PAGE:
In light of recent news, and following my (regrettable and hopefully brief) return to Facebook, I made the below post as a comment on a forum I’m a part of, in response an article that had been shared about Facebook putting profit before public good (also: 9 Horrifying Facts From the Facebook Whistleblower).
I decided that, despite a lack of polish, it was worth me re-publishing here:
So this is a topic that’s near and dear to my heart and makes me very ranty. I have blogged about alternatives to Facebook and other social media, deactivated my Facebook account for most of this year (only briefly reactivating this week, and already regretting it), and been trying to encourage friends to try alternatives for literally years.
What with today’s (unconfirmed) news that Web Scrapers Claim to Possess and Sell Personal Data on 1.5 Billion Facebook Users on a Hacker Forum, and coverage of Facebook’s, Instagram’s and WhatsApp’s global outage, more than ever I’m trying to make it as easy as possible for people to find other platforms.
For events, there’s a platform called Mobilizon, which has an Australian server, and for a more traditional Facebook-like experience (including an events feature, there’s Friendica, which has a bunch of instances around the world. I have an account on the Nerdica instance myself. Also, I think a lot of people forget that if you’ve got a Gmail or Outlook email account (or many other email providers), you’ve got a calendar, and you can invite people to events over email and get RSVPs from them as soon as they click “Going”; I’d love to see this feature used more.
Both Mobilizon and Friendica hook into the greater Fediverse, a network of social media platforms that use a common protocol (called ActivityPub, and described in my blog post), which interoperate so that even between these platforms, you can still connect with your friends. My social media platform of choice currently is a Twitter-like one called Mastodon, and I have an account on the Aus.social, run by the same person who runs the aforementioned Australian Mobilizon server. And anyone with a Friendica account (for example) can follow my Mastodon profile and see my posts in a Facebook-like interface if they don’t like the Twitter-like experience of Mastodon.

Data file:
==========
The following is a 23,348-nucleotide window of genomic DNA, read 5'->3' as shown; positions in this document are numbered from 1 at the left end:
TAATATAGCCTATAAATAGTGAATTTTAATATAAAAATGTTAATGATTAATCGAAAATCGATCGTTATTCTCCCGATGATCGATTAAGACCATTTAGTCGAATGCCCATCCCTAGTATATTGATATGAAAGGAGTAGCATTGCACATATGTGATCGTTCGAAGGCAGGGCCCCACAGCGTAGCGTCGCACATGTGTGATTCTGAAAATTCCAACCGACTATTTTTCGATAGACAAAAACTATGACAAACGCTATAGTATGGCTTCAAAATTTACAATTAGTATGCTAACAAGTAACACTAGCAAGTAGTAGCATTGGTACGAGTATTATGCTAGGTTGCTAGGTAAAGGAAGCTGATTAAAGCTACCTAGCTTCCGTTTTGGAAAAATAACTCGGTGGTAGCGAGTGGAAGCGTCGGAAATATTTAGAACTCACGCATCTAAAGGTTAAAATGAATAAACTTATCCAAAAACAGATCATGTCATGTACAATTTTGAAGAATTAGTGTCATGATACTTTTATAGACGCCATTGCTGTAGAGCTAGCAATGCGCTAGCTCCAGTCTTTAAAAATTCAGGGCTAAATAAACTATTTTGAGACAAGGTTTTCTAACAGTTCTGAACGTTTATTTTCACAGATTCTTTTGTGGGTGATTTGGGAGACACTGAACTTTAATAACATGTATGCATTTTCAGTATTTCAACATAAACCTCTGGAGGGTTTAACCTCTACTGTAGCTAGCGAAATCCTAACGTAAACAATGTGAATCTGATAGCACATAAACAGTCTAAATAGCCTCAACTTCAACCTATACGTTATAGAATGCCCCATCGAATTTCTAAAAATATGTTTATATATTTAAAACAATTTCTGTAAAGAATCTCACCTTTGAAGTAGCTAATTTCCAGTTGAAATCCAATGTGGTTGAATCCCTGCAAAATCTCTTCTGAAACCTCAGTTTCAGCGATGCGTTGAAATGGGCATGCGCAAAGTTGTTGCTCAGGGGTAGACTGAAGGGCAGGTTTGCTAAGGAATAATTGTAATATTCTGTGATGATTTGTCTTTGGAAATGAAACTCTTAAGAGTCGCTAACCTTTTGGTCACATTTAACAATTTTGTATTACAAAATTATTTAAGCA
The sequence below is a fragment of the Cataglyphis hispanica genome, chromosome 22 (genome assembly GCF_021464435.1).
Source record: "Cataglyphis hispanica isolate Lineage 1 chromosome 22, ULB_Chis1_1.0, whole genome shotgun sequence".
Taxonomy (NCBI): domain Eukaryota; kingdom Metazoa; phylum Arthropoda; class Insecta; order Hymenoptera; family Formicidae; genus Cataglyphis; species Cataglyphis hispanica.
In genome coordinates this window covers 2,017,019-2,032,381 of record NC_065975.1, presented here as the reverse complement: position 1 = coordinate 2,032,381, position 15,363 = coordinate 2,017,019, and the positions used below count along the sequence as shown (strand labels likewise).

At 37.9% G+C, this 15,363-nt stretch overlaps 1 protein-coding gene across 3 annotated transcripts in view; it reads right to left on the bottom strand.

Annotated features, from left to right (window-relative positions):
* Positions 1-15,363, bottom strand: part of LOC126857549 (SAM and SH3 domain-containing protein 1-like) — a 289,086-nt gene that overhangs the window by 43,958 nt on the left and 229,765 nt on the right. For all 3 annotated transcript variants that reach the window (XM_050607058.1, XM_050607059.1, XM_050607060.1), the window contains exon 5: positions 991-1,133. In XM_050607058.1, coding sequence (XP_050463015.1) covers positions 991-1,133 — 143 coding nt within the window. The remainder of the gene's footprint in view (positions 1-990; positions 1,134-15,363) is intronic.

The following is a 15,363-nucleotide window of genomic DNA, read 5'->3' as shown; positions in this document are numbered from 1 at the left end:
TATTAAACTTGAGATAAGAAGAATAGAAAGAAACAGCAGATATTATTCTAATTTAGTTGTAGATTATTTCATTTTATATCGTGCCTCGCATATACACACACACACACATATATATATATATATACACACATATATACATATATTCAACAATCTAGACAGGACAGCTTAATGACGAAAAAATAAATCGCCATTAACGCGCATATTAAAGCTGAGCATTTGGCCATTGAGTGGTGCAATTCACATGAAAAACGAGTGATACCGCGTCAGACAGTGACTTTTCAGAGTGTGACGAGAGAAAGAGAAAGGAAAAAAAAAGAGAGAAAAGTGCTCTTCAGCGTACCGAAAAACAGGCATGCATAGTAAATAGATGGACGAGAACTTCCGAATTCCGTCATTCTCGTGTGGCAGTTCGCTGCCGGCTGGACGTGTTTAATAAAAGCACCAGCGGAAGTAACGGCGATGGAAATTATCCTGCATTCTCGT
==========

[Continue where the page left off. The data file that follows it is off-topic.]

For chat, I use a protocol called Matrix, which is most commonly used via the Element chat client. It’s more secure than Telegram (has better encryption practices), and more privacy-respecting than Signal or WhatsApp (doesn’t require you to register with a phone number). It’s also a great competitor to Slack, and a bunch of other platforms, and, with some (admittedly sometimes non-trivial) tweaking or by signing up to a commercial service like Beeper (which I acknowledge can be a little steep at US$10/month when we’re not used to paying for messaging platforms, and I think they’re still working through their initial sign-up wait-list), one can use Matrix to connect to over a dozen of your other favourite platforms, and then uninstall most of those other apps from your phone.
All of the platforms I’ve mentioned above and in my blog post (except, to a degree, Beeper) are free and open source, and are not run by big companies who treat users as the product and just sell our eyeballs to advertisers.
The problem is that Facebook and other platforms take advantage of the fact that all our friends are on there, and so we all keep each other on the platform until enough of us decide to take the leap and try something else. See Facebook’s Secret War on Switching Costs for more info on that.
And I get it. I came crawling back to Facebook last week too, after 10 months of freedom from it, because I miss people (and being socially isolated is making things worse). But I’ll be leaving again soon, because after losing several hours to doom scrolling, it’s doing me more harm than good. I nonetheless think that it’s worth the effort to encourage people to try these other platforms to develop further diversity in our platform usage, and mitigate against risks like Facebook’s outage last night.
One of my ideas for this is to create “interest groups” that encourage people to try a new platform. This Discourse forum is a perfect example. A decision was made to move this community here from Facebook, and because this then became the place to interact with this community, people came here, and it worked. That’s a hard change to effect sometimes, but I think we have to try, because the current reality is not good for anyone except the big social media companies.
Thanks for reading my rant.
Happy to chat with anyone who wants to know more.
(Also, sorry for all the long-winded sentences, parentheticals, and footnote!)